Shore Story: The Rodriguez-Matos success story showcases Holland at its best

The way that the city of Holland welcomed and supported the Rodriguez-Matos family following their immigration from Cuba is a source of pride for our community. In 2015 St. Francis de Sales and Grace Episcopal churches partnered together with Bethany Christian Services to sponsor the family after they made their harrowing journey to Holland, Michigan — a city of generosity planted in a land of opportunity. With their four children in tow, Amaurys and Yusleydi arrived on a snowy winter day, and were welcomed by a large contingent of Hollanders to a festive celebration at St. Francis where they were enveloped by people who would become their friends.

A small army of people committed their time and resources to help Amaurys and Yusleydi find work, help the children enroll and grow adjusted to school, help the family learn English, and support them through their presence and friendship. Our Holland area churches, social services agencies, schools, health professionals, and so many people all linked arms to make sure that the family would succeed.

The children prospered in school. Their parents settled into a rhythm of working hard and making the community their own. The next step in their transition to the American Dream would be to work for their own home. Habitat for Humanity to the rescue! The process of qualifying to become a Habitat homeowner was long and rigorous. It was going to take a lot of Hollanders to link arms to help make this a reality. 

CourtesyThe Rodriguez-Matos family came to Holland from Cuba.

A horde of Holland-area friends descended on the neighborhood where the new home would be built. Dozens and dozens of people donated funds, made meals, pounded nails, installed drywall, and painted walls. In 2021, the house was theirs.

The cost

Nobody leaves home forever without carefully counting the cost. Nobody steps across the border of their homeland with whatever meager possessions they can carry — leaving family, customs, and friends behind forever — nobody does this easily, casually, or without being pushed across that line of no-return. The Rodriguez-Matos family counted the cost: The cost of Amaurys’ forced separation from Yusleydi and the children, working in Brazil to simply be able to put food on the table back in Cuba; the cost of living in a country where your neighbors will turn you in to the secret police to stay out of trouble themselves; the cost of getting to Mexico from Cuba, riding a bus through the length of that country with four children — one a babe in her mother’s arms — all the way to the U.S. border; the cost of 24 hours of questioning by border agents while pleading for asylum; the cost of being turned out into the streets of Loredo at 2 a.m.; the cost of living in a very un-Cuban winter.

But then, Holland came along. The Rev. Jen Adams and the Rev. Charlie Brown came along. And the people of Grace Episcopal and St. Francis de Sales churches came along. And Bethany Christian Services and Tuliesha Signs and Deb Hoekwater came along. Sr. Noella Poinsette and Tom Eggleston came along. The Holland Rotary came along. The Brown family came along. The Colburn family came along. The Nowaks came along. Prescott Slee came along, and the Zaineas, Averys, and the Kuipers, and the Lewisons. The Holland Public School District came along. And a hundred others came along. And each of them said, “I can help a little.” And Habitat for Humanity and its team of “regulars” came along and they said, “We can help a little.”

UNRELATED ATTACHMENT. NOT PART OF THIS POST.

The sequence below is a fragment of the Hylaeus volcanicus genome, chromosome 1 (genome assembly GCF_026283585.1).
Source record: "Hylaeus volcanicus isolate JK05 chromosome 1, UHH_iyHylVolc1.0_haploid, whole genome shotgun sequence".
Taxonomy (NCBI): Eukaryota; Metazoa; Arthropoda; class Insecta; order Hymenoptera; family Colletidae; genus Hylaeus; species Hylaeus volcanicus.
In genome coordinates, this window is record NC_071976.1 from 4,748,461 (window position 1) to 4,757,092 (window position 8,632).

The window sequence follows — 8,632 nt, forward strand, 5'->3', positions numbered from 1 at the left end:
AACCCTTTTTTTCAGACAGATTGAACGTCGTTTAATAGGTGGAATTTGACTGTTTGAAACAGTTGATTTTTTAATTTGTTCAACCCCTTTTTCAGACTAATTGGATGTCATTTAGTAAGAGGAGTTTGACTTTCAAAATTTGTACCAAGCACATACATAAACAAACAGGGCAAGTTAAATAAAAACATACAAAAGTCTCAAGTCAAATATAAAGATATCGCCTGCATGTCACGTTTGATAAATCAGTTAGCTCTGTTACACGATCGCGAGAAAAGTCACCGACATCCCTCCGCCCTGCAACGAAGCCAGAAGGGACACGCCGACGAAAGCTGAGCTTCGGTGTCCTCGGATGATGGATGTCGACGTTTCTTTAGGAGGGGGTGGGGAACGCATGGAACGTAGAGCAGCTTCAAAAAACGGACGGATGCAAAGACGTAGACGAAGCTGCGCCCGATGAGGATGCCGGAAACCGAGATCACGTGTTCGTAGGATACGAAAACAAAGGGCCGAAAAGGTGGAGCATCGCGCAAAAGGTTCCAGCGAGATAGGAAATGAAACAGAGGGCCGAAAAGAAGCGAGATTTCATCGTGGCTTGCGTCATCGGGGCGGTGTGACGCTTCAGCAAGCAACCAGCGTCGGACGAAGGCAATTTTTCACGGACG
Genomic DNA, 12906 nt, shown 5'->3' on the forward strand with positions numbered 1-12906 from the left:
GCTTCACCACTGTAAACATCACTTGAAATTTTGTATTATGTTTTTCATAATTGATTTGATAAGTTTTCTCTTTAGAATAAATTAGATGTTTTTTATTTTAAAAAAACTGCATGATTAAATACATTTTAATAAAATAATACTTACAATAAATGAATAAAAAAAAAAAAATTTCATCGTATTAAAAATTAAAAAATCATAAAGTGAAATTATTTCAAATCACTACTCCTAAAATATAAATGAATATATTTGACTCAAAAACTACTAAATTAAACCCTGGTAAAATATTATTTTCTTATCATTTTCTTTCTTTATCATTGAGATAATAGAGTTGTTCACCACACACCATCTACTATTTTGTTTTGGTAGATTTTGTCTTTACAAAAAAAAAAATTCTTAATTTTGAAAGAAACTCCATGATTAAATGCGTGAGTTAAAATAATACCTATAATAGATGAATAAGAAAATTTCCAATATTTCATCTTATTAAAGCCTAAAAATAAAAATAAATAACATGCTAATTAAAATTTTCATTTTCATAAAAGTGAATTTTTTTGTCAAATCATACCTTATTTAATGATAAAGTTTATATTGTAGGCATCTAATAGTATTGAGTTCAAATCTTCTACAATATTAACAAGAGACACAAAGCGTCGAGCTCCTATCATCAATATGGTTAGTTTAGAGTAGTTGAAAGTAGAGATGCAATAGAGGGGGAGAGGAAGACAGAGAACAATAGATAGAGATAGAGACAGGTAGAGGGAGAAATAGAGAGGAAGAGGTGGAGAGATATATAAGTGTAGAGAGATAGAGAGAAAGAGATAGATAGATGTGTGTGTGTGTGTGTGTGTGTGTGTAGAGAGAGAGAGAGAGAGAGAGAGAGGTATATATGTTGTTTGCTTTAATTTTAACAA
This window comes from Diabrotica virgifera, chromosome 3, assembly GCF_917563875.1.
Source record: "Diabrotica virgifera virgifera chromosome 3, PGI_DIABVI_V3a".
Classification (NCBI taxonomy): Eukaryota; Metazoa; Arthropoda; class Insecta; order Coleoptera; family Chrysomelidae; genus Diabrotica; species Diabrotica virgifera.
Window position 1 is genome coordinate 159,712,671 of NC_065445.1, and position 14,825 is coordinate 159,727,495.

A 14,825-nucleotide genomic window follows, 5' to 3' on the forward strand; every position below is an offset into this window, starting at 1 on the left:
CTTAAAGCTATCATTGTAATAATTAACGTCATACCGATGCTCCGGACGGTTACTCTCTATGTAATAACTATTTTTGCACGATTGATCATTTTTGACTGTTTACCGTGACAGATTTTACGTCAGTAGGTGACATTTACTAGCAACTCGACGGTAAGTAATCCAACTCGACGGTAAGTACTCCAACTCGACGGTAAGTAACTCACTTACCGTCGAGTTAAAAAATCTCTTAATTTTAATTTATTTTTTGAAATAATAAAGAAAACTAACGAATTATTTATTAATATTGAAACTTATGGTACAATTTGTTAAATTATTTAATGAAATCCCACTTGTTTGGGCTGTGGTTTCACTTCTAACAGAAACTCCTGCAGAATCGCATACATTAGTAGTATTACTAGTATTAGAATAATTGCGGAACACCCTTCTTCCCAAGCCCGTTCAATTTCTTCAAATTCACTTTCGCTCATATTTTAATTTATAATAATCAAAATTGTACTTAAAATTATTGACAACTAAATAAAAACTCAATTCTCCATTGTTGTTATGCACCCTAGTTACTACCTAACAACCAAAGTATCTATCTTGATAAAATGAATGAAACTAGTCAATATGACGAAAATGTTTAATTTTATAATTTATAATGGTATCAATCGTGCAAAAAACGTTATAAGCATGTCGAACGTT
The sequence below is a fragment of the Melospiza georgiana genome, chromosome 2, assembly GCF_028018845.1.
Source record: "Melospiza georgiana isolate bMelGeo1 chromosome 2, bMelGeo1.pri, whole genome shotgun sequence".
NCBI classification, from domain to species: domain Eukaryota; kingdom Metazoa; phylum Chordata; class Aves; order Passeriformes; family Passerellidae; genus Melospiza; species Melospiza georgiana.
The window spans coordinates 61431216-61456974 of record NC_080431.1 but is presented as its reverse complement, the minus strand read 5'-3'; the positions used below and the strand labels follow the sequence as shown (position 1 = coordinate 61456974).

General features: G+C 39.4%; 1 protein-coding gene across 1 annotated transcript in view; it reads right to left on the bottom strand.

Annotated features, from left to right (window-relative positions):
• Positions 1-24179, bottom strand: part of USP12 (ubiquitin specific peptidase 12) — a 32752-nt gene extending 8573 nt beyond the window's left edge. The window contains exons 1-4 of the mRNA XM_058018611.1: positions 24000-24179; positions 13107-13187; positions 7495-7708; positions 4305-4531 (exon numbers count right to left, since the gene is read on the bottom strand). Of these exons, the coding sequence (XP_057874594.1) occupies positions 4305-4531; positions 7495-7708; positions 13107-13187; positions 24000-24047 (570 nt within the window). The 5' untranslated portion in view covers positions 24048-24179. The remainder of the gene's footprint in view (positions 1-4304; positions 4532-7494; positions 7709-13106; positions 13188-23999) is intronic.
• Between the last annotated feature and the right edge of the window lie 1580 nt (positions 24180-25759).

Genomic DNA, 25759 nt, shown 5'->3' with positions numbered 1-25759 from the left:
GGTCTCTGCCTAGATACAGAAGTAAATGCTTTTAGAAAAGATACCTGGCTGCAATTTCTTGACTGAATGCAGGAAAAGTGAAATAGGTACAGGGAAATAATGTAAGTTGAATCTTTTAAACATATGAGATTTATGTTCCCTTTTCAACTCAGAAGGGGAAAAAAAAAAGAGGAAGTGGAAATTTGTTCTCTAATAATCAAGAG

And the cost — still very high — began to be reduced by the goodness of the saints residing in Holland, Michigan. Friendship and generosity and uncommon decency make leaving home forever just a little less costly.

Everyday saints

Saints aren’t halo-wearing, cloud-ascending perfections. And miracles aren’t magic. Saints are people who have faith enough to say “I can help a little.” And miracles are what result when they do. 

It felt a bit daunting to get involved in this project when the idea was presented to me. Would I have enough time? Would I be able to see it through to a happy conclusion? Did I know enough to help the family overcome the inevitable obstacles they would encounter? All of these questions gave me pause. 

Once the family arrived, what I originally thought of as a “project” was somehow transformed into something altogether different. “Friendship” isn’t a project. “Love” isn’t a project. These things are conditions of the heart that are hard to anticipate and begin to take on a life of their own. Once “project” morphed into “friendship” and eventually into “love” my lack of knowledge about the immigration process, my sputtering Spanish, and my calendar conflicts faded in importance. We just figured it out together and enjoyed each other as we did.

It’s hard to believe that it has been eight years since Holland’s heart grew by our six new Cuban friends. It’s hard to believe that their oldest has already graduated from high school and that the other three are flourishing in school. It’s hard to believe that the family are permanent residents of the United States of America, with citizenship on the horizon. It’s hard to believe that there have been baptisms, first communions, and confirmations. It’s hard to believe that Amaurys and Yusleydi have helped more than two dozen family and friends emigrate from Cuba to settle in as valued members of our community. It seems like a happy dream.

Would any of it have been possible without hundreds of Hollanders of good will putting out their hands to say “Welcome?"

Richard Ray has been a member of the Hope faculty since 1982. He is co-director of the Hope-Western Prison Education Program, provost emeritus and professor of kinesiology at  the college
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